Twenty-six movable pieces are provided to cover the side view outline carried at 11 on panel 10, including a skull piece, seven cervical pieces, twelve thoracic pieces, five lumbar pieces and a sacrum piece. Twenty-eight movable pieces are provided to cover the front view outline carried at 12 on panel 10, including a skull piece, seven cervical pieces, twelve thoracic pieces, five lumbar pieces, a sacrum piece, and two ilia pieces.
The magnetic means on each piece is capable of holding the piece in a fixed place on panel 10 when the panel is arranged vertically, but allowing any piece to be slid on the smooth face of the panel. The movable pieces are preferably numbered on their outside faces to facilitate initial positioning of the pieces in panel 10. Because each movable piece corresponds in shape and size to a bone or disc area depicted on the panel, an untrained person can readily install the pieces on the panel with vertually no change of error, and an untrained person can re-adjust the pieces to show normal spinal conditions after various pieces have been moved to illustrate an abnormal spinal condition.
With the movable pieces initially in their normal positions on the side view on the panel, a doctor can move the cervical pieces in the side view backward or forward to illustrate decreased or increased cervical lordosis, or similarly move thoracic or lumbar pieces to show increases and decreases of lordosis; he can show tilting of the sacrum by moving pieces forward or backward from their normal positions, and the bio-mechanical effect of tilting of the sacrum can be shown by moving the vertebrae above to show how they compensate for a tilted sacrum. Reduction in any disc space can be readily shown by moving two adjacent vertebrae vertically closer together. Individual misalignments are easily shown; for example, spondlyolisthesis can be shown by moving the fifth lumbar forward relative to the sacrum. Using the front view pieces, ilium can be moved up or down to demonstrate leg inequality, a desired region of the spine can be moved left or right to demonstrate scoliosis, compensation for leg inequality can be shown by moving vertebrae pieces above the tilted base in the direction of compensation, and tilting of the skull and misalignment of the atlas-axis group of vertebrae can be shown by moving pieces away from their normal positions to whatever positions the doctor wishes to illustrate. The vertebrae areas 13c,13d and disc area 14' are shown covered with movable pieces 13e,13f and 14" in FIG. 2. The disc area 20 in FIG. 1 is shown in FIG. 2 covered by a movable disk piece 20'. The nerve root and spinous process areas are not covered by movable pieces.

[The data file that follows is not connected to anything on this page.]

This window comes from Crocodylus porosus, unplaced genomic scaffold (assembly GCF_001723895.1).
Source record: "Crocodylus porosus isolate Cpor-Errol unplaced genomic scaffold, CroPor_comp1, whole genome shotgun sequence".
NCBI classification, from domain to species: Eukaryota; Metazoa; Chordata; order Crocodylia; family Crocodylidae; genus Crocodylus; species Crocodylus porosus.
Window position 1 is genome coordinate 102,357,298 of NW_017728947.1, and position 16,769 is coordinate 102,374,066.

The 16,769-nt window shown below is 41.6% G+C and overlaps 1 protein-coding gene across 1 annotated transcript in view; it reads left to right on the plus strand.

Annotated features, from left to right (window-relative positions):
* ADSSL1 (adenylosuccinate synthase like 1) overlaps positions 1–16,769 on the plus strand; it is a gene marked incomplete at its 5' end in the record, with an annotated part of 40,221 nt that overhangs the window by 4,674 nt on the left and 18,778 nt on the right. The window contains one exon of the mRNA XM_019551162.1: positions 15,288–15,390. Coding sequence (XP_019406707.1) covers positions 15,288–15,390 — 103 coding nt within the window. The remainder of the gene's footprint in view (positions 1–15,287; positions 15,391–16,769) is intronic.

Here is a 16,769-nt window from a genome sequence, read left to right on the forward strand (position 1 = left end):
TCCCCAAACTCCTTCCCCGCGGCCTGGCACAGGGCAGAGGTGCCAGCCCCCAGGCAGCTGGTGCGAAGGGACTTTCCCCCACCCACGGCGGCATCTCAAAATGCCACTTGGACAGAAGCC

By moving the pieces at 13c and 13d in the view at 18, one can demonstrate a decrease in the intervertebral foramina, and by moving the disc piece at 14' one can demonstrate prolapse into the intervertebral foramina. The view at 18 also shows the posterior joints, which are not shown in the lateral view at 11, and hence the operator can demonstrate telescoping of the posterior joints. The pieces at 20-22 can be moved to show travel of the disc into the intervertebral foramina. The wedged vertebrae piece at 23 can be moved to replace the first lumbar vertebrae, allowing the operator to show the effect of that deformed segment on areas above and below it, and the overall effect on posture. In short, an extremely wide variety of abnormal conditions, and magnitudes of abnormal conditions, can be readily demonstrated. The movable pieces also can be shifted on the panel to illustrate how various forms of treatment will correct the abnormal conditions.
In the appended claims the term "bone elements" is intended to be a generic term which includes not only what are normally termed vertebrae, but also added bone-like portions of the human spinal system, including the ilia, the sacrum, and the skull.
It will thus be seen that the objects set forth above, among those made apparent from the preceding description, are efficiently attained, and since certain changes may be made in the above constructions without departing from the scope of the invention, it is intended that all matter contained in the above description or shown in the accompanying drawings shall be interpreted as illustrative and not in a limiting sense.